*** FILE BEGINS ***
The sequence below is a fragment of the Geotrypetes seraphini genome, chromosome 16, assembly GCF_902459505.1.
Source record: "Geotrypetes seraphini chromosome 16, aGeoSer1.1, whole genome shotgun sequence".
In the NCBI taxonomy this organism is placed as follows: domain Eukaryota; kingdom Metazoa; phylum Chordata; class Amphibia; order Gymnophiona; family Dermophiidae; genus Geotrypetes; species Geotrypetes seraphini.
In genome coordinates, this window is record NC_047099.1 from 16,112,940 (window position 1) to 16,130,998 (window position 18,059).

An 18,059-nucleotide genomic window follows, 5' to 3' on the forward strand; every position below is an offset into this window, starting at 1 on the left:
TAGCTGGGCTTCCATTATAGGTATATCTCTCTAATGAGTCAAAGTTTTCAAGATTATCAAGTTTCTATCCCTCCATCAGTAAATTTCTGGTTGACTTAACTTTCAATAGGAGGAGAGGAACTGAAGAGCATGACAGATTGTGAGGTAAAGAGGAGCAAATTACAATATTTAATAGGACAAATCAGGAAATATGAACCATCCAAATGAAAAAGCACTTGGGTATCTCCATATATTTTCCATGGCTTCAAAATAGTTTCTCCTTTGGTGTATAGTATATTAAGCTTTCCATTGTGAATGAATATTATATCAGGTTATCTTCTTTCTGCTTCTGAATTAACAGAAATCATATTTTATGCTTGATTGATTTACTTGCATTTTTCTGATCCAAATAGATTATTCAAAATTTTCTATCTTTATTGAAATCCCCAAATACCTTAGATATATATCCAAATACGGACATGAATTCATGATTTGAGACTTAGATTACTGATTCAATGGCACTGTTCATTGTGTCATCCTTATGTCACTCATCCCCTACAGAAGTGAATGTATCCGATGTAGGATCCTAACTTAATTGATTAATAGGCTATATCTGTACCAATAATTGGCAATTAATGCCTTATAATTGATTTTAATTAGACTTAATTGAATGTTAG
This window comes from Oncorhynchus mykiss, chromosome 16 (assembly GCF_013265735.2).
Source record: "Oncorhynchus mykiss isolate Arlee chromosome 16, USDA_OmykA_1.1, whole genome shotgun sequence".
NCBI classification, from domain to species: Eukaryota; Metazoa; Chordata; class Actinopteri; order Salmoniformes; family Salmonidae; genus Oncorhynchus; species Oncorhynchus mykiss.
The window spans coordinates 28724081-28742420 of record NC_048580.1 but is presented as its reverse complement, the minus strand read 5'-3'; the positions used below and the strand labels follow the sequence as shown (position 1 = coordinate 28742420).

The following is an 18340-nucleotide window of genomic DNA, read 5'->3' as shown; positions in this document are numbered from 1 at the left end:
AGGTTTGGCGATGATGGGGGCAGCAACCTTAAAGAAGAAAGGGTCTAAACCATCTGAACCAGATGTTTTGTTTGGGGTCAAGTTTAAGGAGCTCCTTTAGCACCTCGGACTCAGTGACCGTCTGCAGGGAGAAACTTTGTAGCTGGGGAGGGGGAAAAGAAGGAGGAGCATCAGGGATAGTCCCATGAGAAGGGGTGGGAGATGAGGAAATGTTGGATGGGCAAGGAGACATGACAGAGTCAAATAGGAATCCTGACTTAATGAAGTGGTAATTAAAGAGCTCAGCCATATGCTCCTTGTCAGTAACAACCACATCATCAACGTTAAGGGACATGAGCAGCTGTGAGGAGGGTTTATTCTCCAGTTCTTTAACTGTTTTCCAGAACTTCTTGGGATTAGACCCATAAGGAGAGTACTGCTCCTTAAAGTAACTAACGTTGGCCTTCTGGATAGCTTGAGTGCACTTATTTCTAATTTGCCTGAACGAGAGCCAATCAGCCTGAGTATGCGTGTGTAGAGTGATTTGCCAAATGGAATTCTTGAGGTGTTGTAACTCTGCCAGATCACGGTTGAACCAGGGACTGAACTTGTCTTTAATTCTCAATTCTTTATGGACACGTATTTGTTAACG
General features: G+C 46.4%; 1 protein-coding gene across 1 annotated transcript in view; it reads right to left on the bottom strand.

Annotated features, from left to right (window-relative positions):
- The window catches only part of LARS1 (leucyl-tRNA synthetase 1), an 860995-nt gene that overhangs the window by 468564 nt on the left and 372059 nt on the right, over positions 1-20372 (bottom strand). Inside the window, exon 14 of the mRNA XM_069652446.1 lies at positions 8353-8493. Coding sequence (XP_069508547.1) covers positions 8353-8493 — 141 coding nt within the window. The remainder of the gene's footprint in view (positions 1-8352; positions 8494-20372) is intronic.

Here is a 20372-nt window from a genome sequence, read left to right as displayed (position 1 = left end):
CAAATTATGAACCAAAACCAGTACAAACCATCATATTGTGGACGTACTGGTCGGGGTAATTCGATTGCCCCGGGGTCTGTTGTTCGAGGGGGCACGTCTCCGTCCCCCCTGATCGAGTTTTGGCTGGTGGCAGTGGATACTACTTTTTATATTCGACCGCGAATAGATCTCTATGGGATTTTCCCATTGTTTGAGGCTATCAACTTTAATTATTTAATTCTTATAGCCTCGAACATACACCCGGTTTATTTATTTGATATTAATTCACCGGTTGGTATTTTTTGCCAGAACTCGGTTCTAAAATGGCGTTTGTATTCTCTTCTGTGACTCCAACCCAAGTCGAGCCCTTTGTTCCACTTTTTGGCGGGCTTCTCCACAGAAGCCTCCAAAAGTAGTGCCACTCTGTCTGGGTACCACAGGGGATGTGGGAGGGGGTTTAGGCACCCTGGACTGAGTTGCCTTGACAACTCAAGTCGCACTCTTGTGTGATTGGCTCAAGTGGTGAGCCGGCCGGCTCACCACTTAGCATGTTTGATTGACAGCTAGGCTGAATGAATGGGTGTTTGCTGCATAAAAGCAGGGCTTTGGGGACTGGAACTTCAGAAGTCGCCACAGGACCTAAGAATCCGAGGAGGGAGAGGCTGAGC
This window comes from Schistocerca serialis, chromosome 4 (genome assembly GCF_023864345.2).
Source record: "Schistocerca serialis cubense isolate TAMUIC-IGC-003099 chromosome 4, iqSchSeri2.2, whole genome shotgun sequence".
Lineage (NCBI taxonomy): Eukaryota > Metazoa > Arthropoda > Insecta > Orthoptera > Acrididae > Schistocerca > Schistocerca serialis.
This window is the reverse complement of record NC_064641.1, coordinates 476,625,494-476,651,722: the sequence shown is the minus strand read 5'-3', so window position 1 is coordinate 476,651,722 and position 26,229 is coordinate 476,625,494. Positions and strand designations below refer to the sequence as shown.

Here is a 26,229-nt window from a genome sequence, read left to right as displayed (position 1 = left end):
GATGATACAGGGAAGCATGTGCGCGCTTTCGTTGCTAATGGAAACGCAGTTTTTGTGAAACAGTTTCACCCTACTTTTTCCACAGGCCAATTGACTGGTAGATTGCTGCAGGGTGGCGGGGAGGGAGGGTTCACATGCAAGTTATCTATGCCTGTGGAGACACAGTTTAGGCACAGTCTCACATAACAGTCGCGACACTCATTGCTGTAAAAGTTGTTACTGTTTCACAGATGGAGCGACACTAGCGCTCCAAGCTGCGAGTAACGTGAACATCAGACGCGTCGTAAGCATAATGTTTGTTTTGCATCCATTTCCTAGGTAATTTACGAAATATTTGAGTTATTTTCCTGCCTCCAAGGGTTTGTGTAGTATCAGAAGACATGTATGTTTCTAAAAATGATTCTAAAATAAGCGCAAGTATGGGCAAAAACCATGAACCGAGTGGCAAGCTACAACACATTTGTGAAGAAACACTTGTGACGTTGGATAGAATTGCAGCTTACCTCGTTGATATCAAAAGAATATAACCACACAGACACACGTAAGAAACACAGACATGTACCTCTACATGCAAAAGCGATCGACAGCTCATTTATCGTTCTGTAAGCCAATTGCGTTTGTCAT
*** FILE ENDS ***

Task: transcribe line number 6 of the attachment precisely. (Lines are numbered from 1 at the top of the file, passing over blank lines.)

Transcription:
TAGCTGGGCTTCCATTATAGGTATATCTCTCTAATGAGTCAAAGTTTTCAAGATTATCAAGTTTCTATCCCTCCATCAGTAAATTTCTGGTTGACTTAACTTTCAATAGGAGGAGAGGAACTGAAGAGCATGACAGATTGTGAGGTAAAGAGGAGCAAATTACAATATTTAATAGGACAAATCAGGAAATATGAACCATCCAAATGAAAAAGCACTTGGGTATCTCCATATATTTTCCATGGCTTCAAAATAGTTTCTCCTTTGGTGTATAGTATATTAAGCTTTCCATTGTGAATGAATATTATATCAGGTTATCTTCTTTCTGCTTCTGAATTAACAGAAATCATATTTTATGCTTGATTGATTTACTTGCATTTTTCTGATCCAAATAGATTATTCAAAATTTTCTATCTTTATTGAAATCCCCAAATACCTTAGATATATATCCAAATACGGACATGAATTCATGATTTGAGACTTAGATTACTGATTCAATGGCACTGTTCATTGTGTCATCCTTATGTCACTCATCCCCTACAGAAGTGAATGTATCCGATGTAGGATCCTAACTTAATTGATTAATAGGCTATATCTGTACCAATAATTGGCAATTAATGCCTTATAATTGATTTTAATTAGACTTAATTGAATGTTAG